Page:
Civic '90 battery drain quickly

Discussion in 'Civic' started by bin yan, Nov 29, 2004.

  1. bin yan

    bin yan Guest

    My '90 civic seems to drain battery quite quickly. It was out of power
    this morning (after 4 days of not use). I could jump start it without
    any problem. After running the car for a while, I shut off the enginee
    and restarted the car, no problem. But after a couple of hours or so,
    the battery seems getting quite low, to a point that it just barely
    started the car after a few trials.

    The battery is probably more than 5 years old (diehard). I think it is
    time to replace the battery. But could it be the alternator or
    something else? I am pretty novice on cars.

    Any suggestions for me to test it further before taking it to a shop?


    bin yan, Nov 29, 2004
  2. bin yan

    Caroline Guest

    Some ideas:

    Could be but you're about due for a new battery anyway. On my 91 Civic, the
    average lifetime of any battery (including one Diehard) in it has been 4.5

    Old batteries do tend to wear down alternators. It's prudent to replace them
    before they die completely.

    I suggest replacing the battery and then getting back to the group. Interstate
    is a very popular battery name around these parts. For the first time ever, I
    broke away from Sears Diehards and bought an Interstate a few months ago. Costs
    about $20 more, but I think it's got a 7-year warranty.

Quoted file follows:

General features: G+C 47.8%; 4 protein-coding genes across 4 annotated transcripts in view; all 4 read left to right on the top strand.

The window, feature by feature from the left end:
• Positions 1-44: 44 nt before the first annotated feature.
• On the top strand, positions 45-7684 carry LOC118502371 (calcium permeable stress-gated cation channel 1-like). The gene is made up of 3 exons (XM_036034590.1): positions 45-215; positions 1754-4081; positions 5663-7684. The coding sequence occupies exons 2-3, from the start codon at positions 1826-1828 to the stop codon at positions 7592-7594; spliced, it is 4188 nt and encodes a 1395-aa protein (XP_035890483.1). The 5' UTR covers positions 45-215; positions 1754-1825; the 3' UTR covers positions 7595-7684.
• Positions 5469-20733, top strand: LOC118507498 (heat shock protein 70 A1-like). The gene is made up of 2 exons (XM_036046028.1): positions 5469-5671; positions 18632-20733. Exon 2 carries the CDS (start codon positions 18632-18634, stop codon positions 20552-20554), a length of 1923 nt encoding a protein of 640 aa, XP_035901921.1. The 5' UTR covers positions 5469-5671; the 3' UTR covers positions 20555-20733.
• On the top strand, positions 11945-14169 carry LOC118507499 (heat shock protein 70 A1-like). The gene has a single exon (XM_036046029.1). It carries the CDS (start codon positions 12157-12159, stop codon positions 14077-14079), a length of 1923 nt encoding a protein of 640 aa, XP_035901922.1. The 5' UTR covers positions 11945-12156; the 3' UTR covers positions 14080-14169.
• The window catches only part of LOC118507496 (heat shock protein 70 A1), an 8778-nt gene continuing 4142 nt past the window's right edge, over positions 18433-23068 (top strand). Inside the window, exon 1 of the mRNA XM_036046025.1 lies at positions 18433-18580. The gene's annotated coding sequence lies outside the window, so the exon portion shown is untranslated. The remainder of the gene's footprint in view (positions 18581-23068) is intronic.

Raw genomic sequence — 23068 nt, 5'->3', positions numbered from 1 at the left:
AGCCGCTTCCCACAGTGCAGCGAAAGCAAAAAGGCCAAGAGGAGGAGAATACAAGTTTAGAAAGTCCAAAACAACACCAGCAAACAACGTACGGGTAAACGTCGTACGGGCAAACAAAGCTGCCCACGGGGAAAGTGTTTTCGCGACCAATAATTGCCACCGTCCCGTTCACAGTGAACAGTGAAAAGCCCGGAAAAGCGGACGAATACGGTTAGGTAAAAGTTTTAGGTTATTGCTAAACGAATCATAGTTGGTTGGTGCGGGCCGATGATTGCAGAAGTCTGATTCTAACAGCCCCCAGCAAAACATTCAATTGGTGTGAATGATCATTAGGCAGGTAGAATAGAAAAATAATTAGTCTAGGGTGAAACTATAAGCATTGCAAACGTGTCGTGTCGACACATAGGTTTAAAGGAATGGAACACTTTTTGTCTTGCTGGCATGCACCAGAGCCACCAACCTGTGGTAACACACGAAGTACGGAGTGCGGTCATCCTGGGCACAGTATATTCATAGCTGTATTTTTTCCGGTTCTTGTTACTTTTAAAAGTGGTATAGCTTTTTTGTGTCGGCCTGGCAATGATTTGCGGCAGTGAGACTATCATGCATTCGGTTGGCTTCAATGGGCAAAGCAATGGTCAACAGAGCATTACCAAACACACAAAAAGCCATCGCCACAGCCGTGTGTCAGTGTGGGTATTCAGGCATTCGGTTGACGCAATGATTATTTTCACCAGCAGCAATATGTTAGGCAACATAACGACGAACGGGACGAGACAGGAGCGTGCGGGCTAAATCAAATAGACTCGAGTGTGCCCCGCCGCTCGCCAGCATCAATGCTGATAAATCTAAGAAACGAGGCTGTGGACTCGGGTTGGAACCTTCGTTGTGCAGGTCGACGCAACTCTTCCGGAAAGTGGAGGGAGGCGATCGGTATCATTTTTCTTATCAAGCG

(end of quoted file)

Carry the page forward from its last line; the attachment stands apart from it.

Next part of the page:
Autozone will do a free test of the battery but I personally haven't had the
    best experience with them in this particular matter.

    You could go buy a voltmeter from Radio Shack or similar, check the battery
    voltage with the engine not running, then with it running and the headlights on,
    and get back to the group. You should have at least 12 volts with the car not
    running. It should go over 14 volts with it running and headlights on.

    Do check that, say, the overhead interior car light switch isn't stuck in the
    "on all the time" position.
    Caroline, Nov 29, 2004
  3. And it is prudent to check the charging voltage after putting the battery
    in. It should be between 13 and 15 volts (low when the weather is warmer,
    high when the weather is colder). I replaced a friend's alternator (the
    diodes were almost completely toast) and checked the charge voltage. 17
    volts! Replaced the regulator (separate device in his Ford), and he wanted
    to give the battery a chance to prove itself. Once he replaced the battery,
    the system worked like a champ.

    I was looking for possible low voltage, but I'm glad I checked. A battery
    will put up with that for a couple of minutes, but no longer.

    Michael Pardee, Nov 29, 2004
  4. bin yan

    Howard Guest

    The life of a battery can differ significantly depending on where you live.
    Here in this part of the country (South) most car batteries won't make 4
    years. Heat shortens their life measurably.
    If you haven't heard, Honda has changed their battery warranty to 100 months
    with free replacement up to 3 years if defective or fails. And their price
    is very competitive right now. Make your decision soon if you do get a Honda
    battery because the price is going up a little on December 1. Up until then
    the price for the 100 month battery is the same as the previous 60 month
    battery. The Honda batteries are currently manufactured and distributed (at